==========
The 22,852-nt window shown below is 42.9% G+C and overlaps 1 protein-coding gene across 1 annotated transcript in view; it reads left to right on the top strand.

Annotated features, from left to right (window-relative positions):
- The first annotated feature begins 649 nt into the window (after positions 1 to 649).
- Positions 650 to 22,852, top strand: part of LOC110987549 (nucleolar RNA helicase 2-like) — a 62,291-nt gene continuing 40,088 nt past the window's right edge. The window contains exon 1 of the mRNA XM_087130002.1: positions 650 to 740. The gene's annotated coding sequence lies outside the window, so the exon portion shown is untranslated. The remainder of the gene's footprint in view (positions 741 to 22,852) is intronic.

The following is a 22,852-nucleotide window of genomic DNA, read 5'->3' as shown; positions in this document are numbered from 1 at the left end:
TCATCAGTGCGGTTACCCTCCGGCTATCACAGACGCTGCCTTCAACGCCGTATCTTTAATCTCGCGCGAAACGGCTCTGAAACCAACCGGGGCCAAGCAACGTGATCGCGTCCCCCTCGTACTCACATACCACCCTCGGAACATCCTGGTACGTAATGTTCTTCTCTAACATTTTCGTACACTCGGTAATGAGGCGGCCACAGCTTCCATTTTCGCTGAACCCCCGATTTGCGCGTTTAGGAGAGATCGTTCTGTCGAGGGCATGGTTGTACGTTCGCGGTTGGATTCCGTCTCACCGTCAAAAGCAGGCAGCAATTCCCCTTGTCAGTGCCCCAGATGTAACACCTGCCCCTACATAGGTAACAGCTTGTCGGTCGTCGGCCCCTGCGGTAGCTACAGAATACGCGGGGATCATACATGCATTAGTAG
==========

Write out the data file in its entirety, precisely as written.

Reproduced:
The 22,852-nt window shown below is 42.9% G+C and overlaps 1 protein-coding gene across 1 annotated transcript in view; it reads left to right on the top strand.

Annotated features, from left to right (window-relative positions):
- The first annotated feature begins 649 nt into the window (after positions 1 to 649).
- Positions 650 to 22,852, top strand: part of LOC110987549 (nucleolar RNA helicase 2-like) — a 62,291-nt gene continuing 40,088 nt past the window's right edge. The window contains exon 1 of the mRNA XM_087130002.1: positions 650 to 740. The gene's annotated coding sequence lies outside the window, so the exon portion shown is untranslated. The remainder of the gene's footprint in view (positions 741 to 22,852) is intronic.

The following is a 22,852-nucleotide window of genomic DNA, read 5'->3' as shown; positions in this document are numbered from 1 at the left end:
TCATCAGTGCGGTTACCCTCCGGCTATCACAGACGCTGCCTTCAACGCCGTATCTTTAATCTCGCGCGAAACGGCTCTGAAACCAACCGGGGCCAAGCAACGTGATCGCGTCCCCCTCGTACTCACATACCACCCTCGGAACATCCTGGTACGTAATGTTCTTCTCTAACATTTTCGTACACTCGGTAATGAGGCGGCCACAGCTTCCATTTTCGCTGAACCCCCGATTTGCGCGTTTAGGAGAGATCGTTCTGTCGAGGGCATGGTTGTACGTTCGCGGTTGGATTCCGTCTCACCGTCAAAAGCAGGCAGCAATTCCCCTTGTCAGTGCCCCAGATGTAACACCTGCCCCTACATAGGTAACAGCTTGTCGGTCGTCGGCCCCTGCGGTAGCTACAGAATACGCGGGGATCATACATGCATTAGTAG